Helping out our heroes

Veterans build trailer skirts while getting an education

I am now old enough and wise enough to know the effects of war on a soldier, even though I have never been one myself. A decade of war, of seeing friends go to foreign lands, will do that to you. The lessons we, as a nation, learned from 9/11 have changed my perspective on life. Terrorism, be it foreign or domestic, in all its ugly forms is now a very real part of our lives. It is no longer something we see on the news; we now see it in our streets. The Boston Marathon attack reinforced that.

Only in the last few years has this country started to recognize the devastation that a decade of war has taken on the body, mind and soul of each of our heroes.

So it is with pride that a trio of men in Springdale, AR, created a nonprofit corporation dedicated to helping returning veterans. That corporation, known as Sustainable Aerodynamic Concepts (SA Concepts), is not a typical nonprofit relying solely on the generosity of others simply for survival. Despite having zero experience in the trucking industry, Don Vanhooser (executive director), his son Drake (vice president of sales & marketing), and Jon Hamlin (vice president and general counsel) decided that to do the good they so wanted to accomplish, they needed a revenue source. That source is the AeroSmart trailer skirt.

“My dad owns a facilities maintenance company,” Drake Vanhooser told me recently. “He saw a lot of trailers on the road with skirts and thought he could make skirts. ... We’re saving fuel, helping veterans, and helping the environment.”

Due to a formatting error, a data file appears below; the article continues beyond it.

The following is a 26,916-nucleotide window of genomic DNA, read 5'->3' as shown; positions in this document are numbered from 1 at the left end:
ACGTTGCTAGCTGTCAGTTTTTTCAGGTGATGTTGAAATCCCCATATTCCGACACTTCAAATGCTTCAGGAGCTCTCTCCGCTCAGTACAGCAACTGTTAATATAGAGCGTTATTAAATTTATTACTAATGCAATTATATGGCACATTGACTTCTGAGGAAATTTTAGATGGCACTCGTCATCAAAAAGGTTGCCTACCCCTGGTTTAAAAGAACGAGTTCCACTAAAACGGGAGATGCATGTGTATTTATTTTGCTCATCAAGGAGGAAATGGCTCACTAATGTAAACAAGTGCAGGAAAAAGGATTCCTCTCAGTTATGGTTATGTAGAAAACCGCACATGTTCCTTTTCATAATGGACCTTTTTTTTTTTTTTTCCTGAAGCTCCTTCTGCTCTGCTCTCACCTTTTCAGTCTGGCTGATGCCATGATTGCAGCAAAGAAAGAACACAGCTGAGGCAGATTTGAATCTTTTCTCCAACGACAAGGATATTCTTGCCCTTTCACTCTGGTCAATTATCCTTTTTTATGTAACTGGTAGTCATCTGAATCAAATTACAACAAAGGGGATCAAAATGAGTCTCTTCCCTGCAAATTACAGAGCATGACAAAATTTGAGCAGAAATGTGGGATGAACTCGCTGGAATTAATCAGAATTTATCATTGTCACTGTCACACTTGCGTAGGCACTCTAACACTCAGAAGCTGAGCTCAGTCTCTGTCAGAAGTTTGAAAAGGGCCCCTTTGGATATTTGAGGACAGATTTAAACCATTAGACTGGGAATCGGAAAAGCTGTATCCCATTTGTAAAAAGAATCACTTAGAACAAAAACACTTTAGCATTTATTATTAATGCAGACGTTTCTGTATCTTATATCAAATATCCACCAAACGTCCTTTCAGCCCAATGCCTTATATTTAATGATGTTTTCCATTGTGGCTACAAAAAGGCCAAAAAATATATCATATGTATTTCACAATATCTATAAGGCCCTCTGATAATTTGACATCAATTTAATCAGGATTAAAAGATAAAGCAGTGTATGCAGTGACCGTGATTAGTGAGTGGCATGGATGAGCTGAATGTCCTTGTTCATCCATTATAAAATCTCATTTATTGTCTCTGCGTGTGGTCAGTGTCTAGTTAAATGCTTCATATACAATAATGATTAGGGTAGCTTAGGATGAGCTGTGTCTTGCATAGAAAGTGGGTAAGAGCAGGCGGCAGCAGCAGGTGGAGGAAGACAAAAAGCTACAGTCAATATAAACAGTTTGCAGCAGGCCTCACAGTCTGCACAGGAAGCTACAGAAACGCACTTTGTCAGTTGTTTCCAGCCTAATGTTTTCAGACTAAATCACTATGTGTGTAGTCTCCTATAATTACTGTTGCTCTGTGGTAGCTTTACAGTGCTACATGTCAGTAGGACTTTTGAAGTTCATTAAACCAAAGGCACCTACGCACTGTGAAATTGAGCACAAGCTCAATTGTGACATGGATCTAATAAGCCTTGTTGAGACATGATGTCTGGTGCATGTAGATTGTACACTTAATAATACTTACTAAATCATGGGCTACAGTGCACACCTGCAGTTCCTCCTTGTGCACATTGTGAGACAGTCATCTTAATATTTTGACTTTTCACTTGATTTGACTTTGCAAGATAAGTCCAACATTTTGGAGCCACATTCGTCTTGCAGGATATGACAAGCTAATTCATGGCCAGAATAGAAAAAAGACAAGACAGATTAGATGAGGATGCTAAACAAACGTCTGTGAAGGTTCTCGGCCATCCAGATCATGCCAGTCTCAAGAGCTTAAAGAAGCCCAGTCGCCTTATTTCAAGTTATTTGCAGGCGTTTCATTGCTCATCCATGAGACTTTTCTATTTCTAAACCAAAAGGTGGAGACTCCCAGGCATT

SA Concepts uses the funds from the sale of skirts to reinvest in the veterans. Right now, the extent of that help is with employment. Vanhooser told me the company employs six veterans each making $40,000 a year for 25 hours of work per week. To be employed by the company, the veteran must be enrolled in school, and employment with SA Concepts comes to an end three months following graduation. Vanhooser says the idea is to provide each veteran, many of whom have spouses and/or children, with a livable wage while they further their education and prepare to enter the workforce permanently.

Vanhooser notes that while most of the veterans have access to education through the GI Bill, “by the time they come back, it’s oftentimes not feasible for them to get a part-time job and get an education.”

With SA Concepts, the veterans work to produce the AeroSmart, which recently received its SmartWay certification. The skirt itself is somewhat unique in that it is produced almost entirely from recycled materials. SA Concepts uses donated trailers to build the skirts. “We’re basically reusing the entire side of the trailer,” Vanhooser says. “We can make seven sets of skirts with each trailer, and we also use the wood floor to make furniture.”

Vanhooser says the business plan calls for the nonprofit to be self-sustaining through sales of the skirts and furniture. Future goals include hiring counselors to provide career and post-traumatic stress disorder counseling, and the possibility of creating housing trusts to provide free or discounted housing for veterans working for the business while they attend school.

“We’re really not trying to compete with the skirting manufacturers. It’s really for the veterans,” Vanhooser points out. And given the growing popularity of skirts these days, there should be enough business out there to support SA Concepts’ goals.

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